Thoreau would be happy in Aiken I think. Aiken is Blazing Away, as the man says, with autumn color. The Maples, first in his list of necessary trees, have made a breathtaking appearance this season.
Maples belong to the genus Acer, a word that comes from a Latin word meaning “sharp,” since most of the maples have pointed leaves. There are many handsome maples, and, many are quite happy in our Aiken soil and climate. Maples are deciduous trees grown for shade and color and, in the case of the northern grown sugar maple (Acer saccharum) for the syrup made from their sap. The wood of maple is sometimes used in furniture, and the neck of a Fender Stratocaster Electric guitar is also made of maple wood.
The fruit of a maple tree is a winged seed called a “samara,” or commonly called a “key.” These little whirlybirds are fun to watch and are attractive to wildlife, and very likely were your first exposure to the science lesson of how seeds are spread by nature.
There are four species of maple tree adapted to all areas of South Carolina, according to the Clemson extension. Red maple (Acer rubrum), Japanese maple (A. palmatum), southern sugar maple (A. barbatum) and chalkbark maple (A. leucoderme) are fairly easy to grow. Bob McCartney of Woodlanders Nursery tells me that the northern grown sugar maple grows well here too.
The ideal soil for most maples is rich, porous and well-drained. Most do well in a fairly wide soil pH range, although many favor slightly acid soil. Red and silver maples thrive in fairly wet soils. Some maples tolerate moderate drought. Most thrive in full sun or partial shade. Some should be protected from the sun to prevent leaf scorch and provided irrigation.
Japanese Maples trees come in a great range of sizes, from under six feet to 40 or 50 feet tall. They are slow growers, but we don’t mind, because the leaves, which can be narrowly or broadly dissected, are so exquisite in color and form, sometimes arching and spreading gracefully down, other times projecting up, that we take them anyway they come.
Some Japanese Maples have red foliage in the spring as new leaves emerge, change to green in summer and run red again in the fall. Others emerge green and remain so until fall, when they become a showy copper, orange, red or yellow. The Japanese Maple can be used as a small lawn specimen, an accent plant, a patio tree, a container plant, or in grouping.
Be sure to plant a Japanese Maple in dappled shade, as direct sunlight may scorch the leaves in summer. Too much shade, Clemson warns, may cause the tree to grow more slowly and purple leaves to become more green. Prune in late summer or early fall and prune only branches or trunks that rub against each other. Once established, keep pruning to a minimum.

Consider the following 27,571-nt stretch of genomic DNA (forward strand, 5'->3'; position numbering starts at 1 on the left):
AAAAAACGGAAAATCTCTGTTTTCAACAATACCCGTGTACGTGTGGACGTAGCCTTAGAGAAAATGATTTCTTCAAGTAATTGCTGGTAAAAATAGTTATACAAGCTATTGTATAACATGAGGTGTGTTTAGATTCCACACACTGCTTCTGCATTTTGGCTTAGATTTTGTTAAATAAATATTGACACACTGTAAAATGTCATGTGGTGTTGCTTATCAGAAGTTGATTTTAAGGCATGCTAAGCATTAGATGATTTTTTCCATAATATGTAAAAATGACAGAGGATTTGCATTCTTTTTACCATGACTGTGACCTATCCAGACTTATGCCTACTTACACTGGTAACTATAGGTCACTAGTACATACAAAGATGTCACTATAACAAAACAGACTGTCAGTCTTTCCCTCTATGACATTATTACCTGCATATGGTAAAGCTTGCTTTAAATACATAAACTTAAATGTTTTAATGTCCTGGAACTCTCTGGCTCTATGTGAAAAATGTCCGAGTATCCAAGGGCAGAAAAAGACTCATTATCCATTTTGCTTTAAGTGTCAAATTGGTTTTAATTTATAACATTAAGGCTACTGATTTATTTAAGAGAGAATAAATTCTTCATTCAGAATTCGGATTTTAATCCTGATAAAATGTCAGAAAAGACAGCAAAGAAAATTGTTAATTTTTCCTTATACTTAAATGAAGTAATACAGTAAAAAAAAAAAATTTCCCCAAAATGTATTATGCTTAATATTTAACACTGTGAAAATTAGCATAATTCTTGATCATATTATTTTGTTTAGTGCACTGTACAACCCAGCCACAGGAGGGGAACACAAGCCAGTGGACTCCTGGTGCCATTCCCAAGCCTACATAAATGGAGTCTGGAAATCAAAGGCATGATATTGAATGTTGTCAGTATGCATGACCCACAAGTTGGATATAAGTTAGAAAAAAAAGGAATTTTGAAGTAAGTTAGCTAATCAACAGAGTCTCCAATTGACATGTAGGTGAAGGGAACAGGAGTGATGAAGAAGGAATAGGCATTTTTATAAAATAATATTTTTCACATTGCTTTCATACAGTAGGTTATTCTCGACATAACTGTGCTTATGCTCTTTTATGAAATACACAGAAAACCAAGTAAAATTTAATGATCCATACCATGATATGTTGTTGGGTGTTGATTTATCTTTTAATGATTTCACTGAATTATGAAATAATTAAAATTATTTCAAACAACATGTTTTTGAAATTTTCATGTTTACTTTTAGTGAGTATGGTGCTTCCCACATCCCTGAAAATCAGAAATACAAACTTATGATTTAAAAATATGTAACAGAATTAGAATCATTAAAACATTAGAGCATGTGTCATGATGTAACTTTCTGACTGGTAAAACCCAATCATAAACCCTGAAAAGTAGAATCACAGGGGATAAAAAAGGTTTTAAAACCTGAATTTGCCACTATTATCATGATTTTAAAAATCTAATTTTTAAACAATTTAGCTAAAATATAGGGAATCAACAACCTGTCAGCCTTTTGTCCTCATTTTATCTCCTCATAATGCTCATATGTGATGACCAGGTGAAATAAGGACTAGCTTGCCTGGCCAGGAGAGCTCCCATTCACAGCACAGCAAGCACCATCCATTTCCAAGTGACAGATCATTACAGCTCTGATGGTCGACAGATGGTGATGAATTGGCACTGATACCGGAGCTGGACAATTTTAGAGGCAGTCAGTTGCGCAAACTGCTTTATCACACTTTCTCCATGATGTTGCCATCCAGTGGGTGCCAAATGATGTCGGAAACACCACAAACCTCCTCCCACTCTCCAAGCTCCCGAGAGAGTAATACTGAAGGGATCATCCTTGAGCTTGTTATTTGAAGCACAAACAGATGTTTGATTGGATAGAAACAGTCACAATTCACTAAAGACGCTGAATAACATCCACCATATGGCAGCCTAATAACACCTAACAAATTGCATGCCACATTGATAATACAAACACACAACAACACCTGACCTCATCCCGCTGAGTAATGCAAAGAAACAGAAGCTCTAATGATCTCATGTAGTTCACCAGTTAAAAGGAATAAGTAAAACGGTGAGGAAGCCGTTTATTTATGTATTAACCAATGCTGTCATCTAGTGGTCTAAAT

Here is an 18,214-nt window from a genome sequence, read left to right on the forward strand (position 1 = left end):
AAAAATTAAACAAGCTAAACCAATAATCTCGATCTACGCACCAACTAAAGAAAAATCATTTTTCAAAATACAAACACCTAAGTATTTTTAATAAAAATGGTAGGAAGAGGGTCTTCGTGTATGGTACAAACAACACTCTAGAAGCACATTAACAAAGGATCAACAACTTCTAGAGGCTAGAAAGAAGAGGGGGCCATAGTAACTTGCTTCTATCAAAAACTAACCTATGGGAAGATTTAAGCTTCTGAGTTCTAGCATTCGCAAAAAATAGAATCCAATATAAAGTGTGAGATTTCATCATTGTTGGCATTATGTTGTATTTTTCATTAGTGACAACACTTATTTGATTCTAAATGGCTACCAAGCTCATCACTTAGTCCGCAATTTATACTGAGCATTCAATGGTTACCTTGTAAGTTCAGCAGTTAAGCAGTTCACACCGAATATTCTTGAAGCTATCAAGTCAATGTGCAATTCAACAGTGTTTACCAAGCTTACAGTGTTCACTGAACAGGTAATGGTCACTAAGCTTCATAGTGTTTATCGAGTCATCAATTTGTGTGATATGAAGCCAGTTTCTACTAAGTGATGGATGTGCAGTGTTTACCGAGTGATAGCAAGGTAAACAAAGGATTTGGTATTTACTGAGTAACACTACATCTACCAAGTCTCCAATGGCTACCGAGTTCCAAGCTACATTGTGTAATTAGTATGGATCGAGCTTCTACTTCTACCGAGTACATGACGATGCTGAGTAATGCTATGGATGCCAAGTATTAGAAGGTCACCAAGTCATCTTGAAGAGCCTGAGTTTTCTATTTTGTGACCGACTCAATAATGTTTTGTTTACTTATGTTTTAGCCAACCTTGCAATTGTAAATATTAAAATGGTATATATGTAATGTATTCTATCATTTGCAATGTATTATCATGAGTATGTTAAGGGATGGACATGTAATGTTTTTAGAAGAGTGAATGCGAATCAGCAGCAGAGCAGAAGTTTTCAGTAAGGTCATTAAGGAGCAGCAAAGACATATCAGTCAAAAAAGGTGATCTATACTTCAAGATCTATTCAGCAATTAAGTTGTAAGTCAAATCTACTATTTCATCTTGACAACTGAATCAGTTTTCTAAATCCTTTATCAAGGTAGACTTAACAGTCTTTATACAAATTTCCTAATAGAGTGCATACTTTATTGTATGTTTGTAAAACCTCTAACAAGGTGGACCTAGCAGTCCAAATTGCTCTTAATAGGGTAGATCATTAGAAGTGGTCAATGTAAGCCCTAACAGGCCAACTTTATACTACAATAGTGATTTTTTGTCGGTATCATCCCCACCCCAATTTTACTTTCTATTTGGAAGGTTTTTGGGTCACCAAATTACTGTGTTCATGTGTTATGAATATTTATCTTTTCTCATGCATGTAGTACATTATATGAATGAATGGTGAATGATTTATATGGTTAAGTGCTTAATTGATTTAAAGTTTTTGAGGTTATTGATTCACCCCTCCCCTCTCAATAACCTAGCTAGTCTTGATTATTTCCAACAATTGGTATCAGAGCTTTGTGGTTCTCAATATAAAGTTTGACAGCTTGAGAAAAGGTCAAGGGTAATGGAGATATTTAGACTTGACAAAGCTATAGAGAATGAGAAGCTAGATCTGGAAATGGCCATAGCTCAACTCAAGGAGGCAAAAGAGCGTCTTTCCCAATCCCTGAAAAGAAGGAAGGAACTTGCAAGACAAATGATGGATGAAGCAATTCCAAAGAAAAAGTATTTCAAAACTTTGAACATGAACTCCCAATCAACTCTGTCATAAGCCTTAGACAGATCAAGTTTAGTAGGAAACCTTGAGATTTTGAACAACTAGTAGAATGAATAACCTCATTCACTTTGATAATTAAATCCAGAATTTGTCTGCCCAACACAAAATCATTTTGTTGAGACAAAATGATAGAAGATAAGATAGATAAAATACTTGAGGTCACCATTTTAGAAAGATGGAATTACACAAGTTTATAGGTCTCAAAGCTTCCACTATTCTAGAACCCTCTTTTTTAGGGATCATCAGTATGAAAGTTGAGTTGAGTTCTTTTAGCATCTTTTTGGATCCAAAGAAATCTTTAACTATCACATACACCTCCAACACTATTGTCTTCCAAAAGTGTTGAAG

A non-dissected leaf of a Japanese maple looks sort of like a hand with fingers. Cultivars in the Non-dissected group are “Bloodgood’ and the slightly smaller, ‘Burgundy Lace.’
A dissected leaf has narrow cut leaves. Those in the dissected group are lower growing (8 to 10 feet) and include ‘Crimson queen,’ ‘Waterfall,’ and ‘Inaba Shidare.’
We can spot another maple species – the Red Maples, in spring, while driving around the highways of South Carolina, by the showy red clusters of flowers that sprout on the branches in early spring.
Plant your red maple in moist, slightly acidic, fertile soil. It likes partial shade but will also thrive in full sun. Clemson mentions ‘Columnare,’ ‘October Glory,’ and ‘Autumn Flame’ as good cultivars. Woodlanders Nursery offers an unusual variety called ‘Candy Ice’ with variegated leaves. Cold Creek also carries Red Maples.
The Southern Sugar Maple (Acer barbatum - AKA Acer floridanum), like the ones growing on York Street in front of Wade and Sissy Brodie’s are large trees that show off their spectacular yellow color this time of year. The three trees also have a job to do in summer. Planted on the west side of the Brodie’s house, next to the street, they provide shade from the hottest summer sun. Woodlanders also carries these.
I’ve read that the yankee version of the Sugar Maple, Acer saccharum, doesn’t perform well in these parts, but if you’ve ridden by the Aiken Standard Building in the last week or two, you’d have to disagree. Those Sugar Maples, Acer saccharum, have put on a dazzling display this year. I don’t know if the folks at the Standard have tried harvesting syrup from the tree, but theoretically, at least, they could.
That Sugar Maple is a large tree, slow growing and long lived. The leaf colors range from yellow to orange and red with attractive pale yellow flowers in the spring. Plant your sugar maple in fertile, moist, slightly acidic, well-drained soil.
If you ever wonder why you like living in Aiken, drive around town this weekend and see just what a beautiful town in is. Thoreau would have to admit that it is, indeed, complete.
While you’re out, don’t miss “St.Thaddeus Creates” this Saturday and Sunday in the church gym. There will be lots of handcrafted items, all ready for Christmas, and part of the earnings go to local outreach projects and to Mead Hall.